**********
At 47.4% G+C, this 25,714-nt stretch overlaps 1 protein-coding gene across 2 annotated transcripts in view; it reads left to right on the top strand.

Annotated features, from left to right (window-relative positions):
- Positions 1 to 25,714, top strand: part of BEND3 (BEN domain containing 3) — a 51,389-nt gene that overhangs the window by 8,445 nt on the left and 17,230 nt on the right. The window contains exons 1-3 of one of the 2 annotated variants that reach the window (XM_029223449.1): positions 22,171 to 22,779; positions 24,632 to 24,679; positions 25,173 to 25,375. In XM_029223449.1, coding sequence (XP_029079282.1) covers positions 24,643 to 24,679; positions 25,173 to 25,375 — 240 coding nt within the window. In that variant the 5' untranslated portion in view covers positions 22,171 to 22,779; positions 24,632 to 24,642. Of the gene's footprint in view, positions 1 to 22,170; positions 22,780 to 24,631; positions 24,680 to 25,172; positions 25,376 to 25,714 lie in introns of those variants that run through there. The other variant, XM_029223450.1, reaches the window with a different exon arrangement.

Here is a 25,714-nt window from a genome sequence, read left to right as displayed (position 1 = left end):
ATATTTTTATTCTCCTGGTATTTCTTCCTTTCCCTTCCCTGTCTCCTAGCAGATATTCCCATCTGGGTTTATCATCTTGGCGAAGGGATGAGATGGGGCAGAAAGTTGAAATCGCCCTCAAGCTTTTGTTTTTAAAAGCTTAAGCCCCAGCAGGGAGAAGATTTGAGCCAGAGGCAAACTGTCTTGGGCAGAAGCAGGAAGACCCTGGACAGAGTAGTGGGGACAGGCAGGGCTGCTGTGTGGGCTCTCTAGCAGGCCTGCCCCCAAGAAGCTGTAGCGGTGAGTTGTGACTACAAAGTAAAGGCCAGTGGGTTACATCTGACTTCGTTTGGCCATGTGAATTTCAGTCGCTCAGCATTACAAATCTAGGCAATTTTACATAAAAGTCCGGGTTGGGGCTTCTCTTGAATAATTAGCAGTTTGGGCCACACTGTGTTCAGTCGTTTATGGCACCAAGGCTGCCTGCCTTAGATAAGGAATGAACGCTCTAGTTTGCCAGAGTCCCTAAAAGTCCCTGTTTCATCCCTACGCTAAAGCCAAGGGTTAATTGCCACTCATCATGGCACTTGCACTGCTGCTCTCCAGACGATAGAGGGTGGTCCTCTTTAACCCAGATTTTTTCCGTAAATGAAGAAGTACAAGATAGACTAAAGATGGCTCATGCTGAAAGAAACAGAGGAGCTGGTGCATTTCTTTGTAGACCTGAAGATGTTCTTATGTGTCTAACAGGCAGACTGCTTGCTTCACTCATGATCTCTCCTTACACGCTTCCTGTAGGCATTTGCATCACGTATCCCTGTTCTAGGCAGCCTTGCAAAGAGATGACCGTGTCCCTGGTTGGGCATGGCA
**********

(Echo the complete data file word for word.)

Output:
At 47.4% G+C, this 25,714-nt stretch overlaps 1 protein-coding gene across 2 annotated transcripts in view; it reads left to right on the top strand.

Annotated features, from left to right (window-relative positions):
- Positions 1 to 25,714, top strand: part of BEND3 (BEN domain containing 3) — a 51,389-nt gene that overhangs the window by 8,445 nt on the left and 17,230 nt on the right. The window contains exons 1-3 of one of the 2 annotated variants that reach the window (XM_029223449.1): positions 22,171 to 22,779; positions 24,632 to 24,679; positions 25,173 to 25,375. In XM_029223449.1, coding sequence (XP_029079282.1) covers positions 24,643 to 24,679; positions 25,173 to 25,375 — 240 coding nt within the window. In that variant the 5' untranslated portion in view covers positions 22,171 to 22,779; positions 24,632 to 24,642. Of the gene's footprint in view, positions 1 to 22,170; positions 22,780 to 24,631; positions 24,680 to 25,172; positions 25,376 to 25,714 lie in introns of those variants that run through there. The other variant, XM_029223450.1, reaches the window with a different exon arrangement.

Here is a 25,714-nt window from a genome sequence, read left to right as displayed (position 1 = left end):
ATATTTTTATTCTCCTGGTATTTCTTCCTTTCCCTTCCCTGTCTCCTAGCAGATATTCCCATCTGGGTTTATCATCTTGGCGAAGGGATGAGATGGGGCAGAAAGTTGAAATCGCCCTCAAGCTTTTGTTTTTAAAAGCTTAAGCCCCAGCAGGGAGAAGATTTGAGCCAGAGGCAAACTGTCTTGGGCAGAAGCAGGAAGACCCTGGACAGAGTAGTGGGGACAGGCAGGGCTGCTGTGTGGGCTCTCTAGCAGGCCTGCCCCCAAGAAGCTGTAGCGGTGAGTTGTGACTACAAAGTAAAGGCCAGTGGGTTACATCTGACTTCGTTTGGCCATGTGAATTTCAGTCGCTCAGCATTACAAATCTAGGCAATTTTACATAAAAGTCCGGGTTGGGGCTTCTCTTGAATAATTAGCAGTTTGGGCCACACTGTGTTCAGTCGTTTATGGCACCAAGGCTGCCTGCCTTAGATAAGGAATGAACGCTCTAGTTTGCCAGAGTCCCTAAAAGTCCCTGTTTCATCCCTACGCTAAAGCCAAGGGTTAATTGCCACTCATCATGGCACTTGCACTGCTGCTCTCCAGACGATAGAGGGTGGTCCTCTTTAACCCAGATTTTTTCCGTAAATGAAGAAGTACAAGATAGACTAAAGATGGCTCATGCTGAAAGAAACAGAGGAGCTGGTGCATTTCTTTGTAGACCTGAAGATGTTCTTATGTGTCTAACAGGCAGACTGCTTGCTTCACTCATGATCTCTCCTTACACGCTTCCTGTAGGCATTTGCATCACGTATCCCTGTTCTAGGCAGCCTTGCAAAGAGATGACCGTGTCCCTGGTTGGGCATGGCA